Hacker Noon August 24, 2022
Pro Publica

This story was originally published by ProPublica’s Charles Ornstein.

Following the Supreme Court’s decision overturning Roe v. Wade, advocates for privacy and reproductive health have expressed fears that data from period-tracking apps could be used to find people who’ve had abortions.

They have a point. The Health Insurance Portability and Accountability Act, the federal patient privacy law known as HIPAA, does not apply to most apps that track menstrual cycles, just as it doesn’t apply to many health care apps and at-home test kits.

In 2015, ProPublica reported how HIPAA, passed in 1996, has not kept up with changes in technology and does not cover at-home paternity tests, fitness trackers or health apps.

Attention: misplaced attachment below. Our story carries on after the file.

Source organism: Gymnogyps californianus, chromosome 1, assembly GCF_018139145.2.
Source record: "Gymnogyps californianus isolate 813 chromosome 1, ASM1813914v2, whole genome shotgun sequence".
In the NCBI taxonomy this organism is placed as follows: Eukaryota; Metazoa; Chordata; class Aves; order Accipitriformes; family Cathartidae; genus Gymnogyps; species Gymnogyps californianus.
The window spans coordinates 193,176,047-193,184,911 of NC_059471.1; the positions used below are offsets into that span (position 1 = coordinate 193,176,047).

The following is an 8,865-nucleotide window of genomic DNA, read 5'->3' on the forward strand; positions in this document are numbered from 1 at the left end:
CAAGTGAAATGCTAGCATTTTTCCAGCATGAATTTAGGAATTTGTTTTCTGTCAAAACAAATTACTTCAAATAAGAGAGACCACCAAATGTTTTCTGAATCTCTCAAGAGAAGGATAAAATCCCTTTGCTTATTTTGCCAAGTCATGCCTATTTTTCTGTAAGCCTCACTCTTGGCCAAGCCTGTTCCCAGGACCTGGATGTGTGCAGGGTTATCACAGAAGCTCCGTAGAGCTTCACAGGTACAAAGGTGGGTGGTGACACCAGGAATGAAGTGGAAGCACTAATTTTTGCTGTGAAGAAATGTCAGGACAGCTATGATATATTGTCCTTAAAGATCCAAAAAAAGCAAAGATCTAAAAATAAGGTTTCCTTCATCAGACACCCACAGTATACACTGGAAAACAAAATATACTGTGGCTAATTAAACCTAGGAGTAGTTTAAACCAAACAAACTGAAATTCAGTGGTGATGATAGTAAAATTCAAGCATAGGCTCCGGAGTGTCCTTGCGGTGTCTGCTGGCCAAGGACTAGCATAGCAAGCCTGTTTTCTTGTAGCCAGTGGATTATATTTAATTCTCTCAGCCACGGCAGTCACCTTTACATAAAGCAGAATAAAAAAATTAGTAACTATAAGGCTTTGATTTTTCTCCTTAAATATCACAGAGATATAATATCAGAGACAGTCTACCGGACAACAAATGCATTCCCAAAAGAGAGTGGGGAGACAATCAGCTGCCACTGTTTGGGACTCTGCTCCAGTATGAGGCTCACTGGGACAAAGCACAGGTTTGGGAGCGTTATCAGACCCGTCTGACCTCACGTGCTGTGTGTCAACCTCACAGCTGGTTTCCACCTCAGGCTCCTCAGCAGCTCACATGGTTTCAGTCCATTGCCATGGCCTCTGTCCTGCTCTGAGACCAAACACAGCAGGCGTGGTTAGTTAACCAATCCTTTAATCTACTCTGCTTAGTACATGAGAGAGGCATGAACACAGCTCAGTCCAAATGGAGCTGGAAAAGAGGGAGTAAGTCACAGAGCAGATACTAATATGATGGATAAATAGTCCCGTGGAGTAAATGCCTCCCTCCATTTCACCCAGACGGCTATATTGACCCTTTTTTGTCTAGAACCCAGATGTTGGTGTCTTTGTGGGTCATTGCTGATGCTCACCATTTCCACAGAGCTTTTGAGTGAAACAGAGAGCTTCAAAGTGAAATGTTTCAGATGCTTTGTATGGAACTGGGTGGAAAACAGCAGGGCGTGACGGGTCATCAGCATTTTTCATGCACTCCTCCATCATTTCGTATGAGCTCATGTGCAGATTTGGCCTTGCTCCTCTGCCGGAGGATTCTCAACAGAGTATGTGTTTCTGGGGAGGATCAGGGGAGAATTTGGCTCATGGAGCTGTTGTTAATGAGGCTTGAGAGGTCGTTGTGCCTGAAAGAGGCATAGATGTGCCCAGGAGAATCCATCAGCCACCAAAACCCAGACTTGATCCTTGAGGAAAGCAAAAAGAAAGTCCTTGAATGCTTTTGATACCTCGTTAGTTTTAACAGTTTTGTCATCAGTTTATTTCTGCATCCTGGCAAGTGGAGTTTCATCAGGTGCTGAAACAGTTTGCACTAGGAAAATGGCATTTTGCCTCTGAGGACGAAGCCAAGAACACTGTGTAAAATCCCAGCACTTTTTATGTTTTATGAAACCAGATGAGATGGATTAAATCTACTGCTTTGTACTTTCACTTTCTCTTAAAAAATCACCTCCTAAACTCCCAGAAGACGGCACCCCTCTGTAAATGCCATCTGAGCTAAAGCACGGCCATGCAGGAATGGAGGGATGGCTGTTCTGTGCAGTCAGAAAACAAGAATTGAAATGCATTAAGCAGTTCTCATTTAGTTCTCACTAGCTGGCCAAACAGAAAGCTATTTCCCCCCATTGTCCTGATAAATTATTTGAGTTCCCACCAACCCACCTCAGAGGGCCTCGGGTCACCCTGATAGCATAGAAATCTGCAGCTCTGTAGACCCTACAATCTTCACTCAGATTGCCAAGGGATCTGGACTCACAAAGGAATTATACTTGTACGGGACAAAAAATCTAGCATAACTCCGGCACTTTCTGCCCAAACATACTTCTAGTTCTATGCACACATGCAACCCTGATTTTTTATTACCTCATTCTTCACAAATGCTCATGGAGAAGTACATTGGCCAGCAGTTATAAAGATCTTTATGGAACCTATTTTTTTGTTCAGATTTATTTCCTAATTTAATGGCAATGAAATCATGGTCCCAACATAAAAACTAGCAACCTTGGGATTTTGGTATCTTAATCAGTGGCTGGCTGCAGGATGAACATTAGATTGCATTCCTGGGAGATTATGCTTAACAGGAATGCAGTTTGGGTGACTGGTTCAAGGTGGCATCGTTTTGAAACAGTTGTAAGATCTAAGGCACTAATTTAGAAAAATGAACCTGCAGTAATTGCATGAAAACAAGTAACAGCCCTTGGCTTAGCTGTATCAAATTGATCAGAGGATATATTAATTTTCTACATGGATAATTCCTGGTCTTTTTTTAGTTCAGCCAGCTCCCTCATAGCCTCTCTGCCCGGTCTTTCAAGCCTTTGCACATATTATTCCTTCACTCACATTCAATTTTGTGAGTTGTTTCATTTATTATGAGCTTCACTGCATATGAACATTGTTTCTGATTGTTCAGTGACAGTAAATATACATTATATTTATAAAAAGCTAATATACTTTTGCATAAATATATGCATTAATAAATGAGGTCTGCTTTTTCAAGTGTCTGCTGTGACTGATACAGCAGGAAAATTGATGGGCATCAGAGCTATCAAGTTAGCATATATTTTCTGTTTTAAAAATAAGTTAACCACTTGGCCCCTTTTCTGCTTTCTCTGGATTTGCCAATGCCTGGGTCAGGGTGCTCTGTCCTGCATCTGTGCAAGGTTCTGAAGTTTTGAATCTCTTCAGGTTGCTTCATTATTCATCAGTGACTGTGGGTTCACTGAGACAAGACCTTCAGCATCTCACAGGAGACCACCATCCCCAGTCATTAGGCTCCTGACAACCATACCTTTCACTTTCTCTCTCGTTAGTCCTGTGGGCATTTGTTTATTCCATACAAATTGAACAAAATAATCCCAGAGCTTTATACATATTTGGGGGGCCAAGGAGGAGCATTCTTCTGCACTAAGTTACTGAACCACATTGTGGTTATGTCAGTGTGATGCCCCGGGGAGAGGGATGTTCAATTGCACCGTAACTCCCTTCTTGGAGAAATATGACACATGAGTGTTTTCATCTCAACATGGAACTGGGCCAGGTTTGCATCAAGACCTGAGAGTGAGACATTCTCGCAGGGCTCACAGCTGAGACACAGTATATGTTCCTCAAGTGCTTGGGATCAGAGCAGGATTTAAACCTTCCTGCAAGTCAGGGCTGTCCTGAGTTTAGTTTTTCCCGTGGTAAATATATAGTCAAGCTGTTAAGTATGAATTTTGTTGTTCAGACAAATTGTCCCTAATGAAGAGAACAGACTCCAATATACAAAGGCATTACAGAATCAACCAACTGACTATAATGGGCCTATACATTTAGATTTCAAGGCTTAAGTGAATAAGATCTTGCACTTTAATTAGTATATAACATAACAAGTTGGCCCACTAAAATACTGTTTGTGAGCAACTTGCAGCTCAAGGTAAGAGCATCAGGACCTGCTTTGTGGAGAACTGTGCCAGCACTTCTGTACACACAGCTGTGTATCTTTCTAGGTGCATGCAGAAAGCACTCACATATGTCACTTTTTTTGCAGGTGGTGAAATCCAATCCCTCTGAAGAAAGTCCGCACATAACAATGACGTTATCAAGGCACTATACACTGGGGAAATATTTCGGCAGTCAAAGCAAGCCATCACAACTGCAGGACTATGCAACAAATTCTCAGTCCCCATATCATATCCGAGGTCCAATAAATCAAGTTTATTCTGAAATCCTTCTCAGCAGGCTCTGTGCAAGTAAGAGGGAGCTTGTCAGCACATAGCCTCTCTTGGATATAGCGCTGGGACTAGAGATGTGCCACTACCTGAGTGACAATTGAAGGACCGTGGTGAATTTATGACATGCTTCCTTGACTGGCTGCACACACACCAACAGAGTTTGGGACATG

The story featured a woman who purchased...

Today's Sponsors

LEK
Teladoc Health
Amwell

Today's Sponsors

LEK
Teladoc Health

Today's Sponsor

Oliver Wyman

 
Topics: Apps, Digital Health, Govt Agencies, HIPAA, Patient / Consumer, Provider, Technology
Health app developers: Updated interactive tool can help you get started on compliance
Multistate AG Coaltion Urges Apple to Ensure Privacy of Third-Party Health Apps
IBM’s Quantum Computing Apps to Cure Disease, Nanofluidics Technology Controls Remote Drug Delivery in Space, More
AI HealthCare Apps for Companies That Put HealthFirst
The biggest security risks of using fitness trackers and apps to monitor your health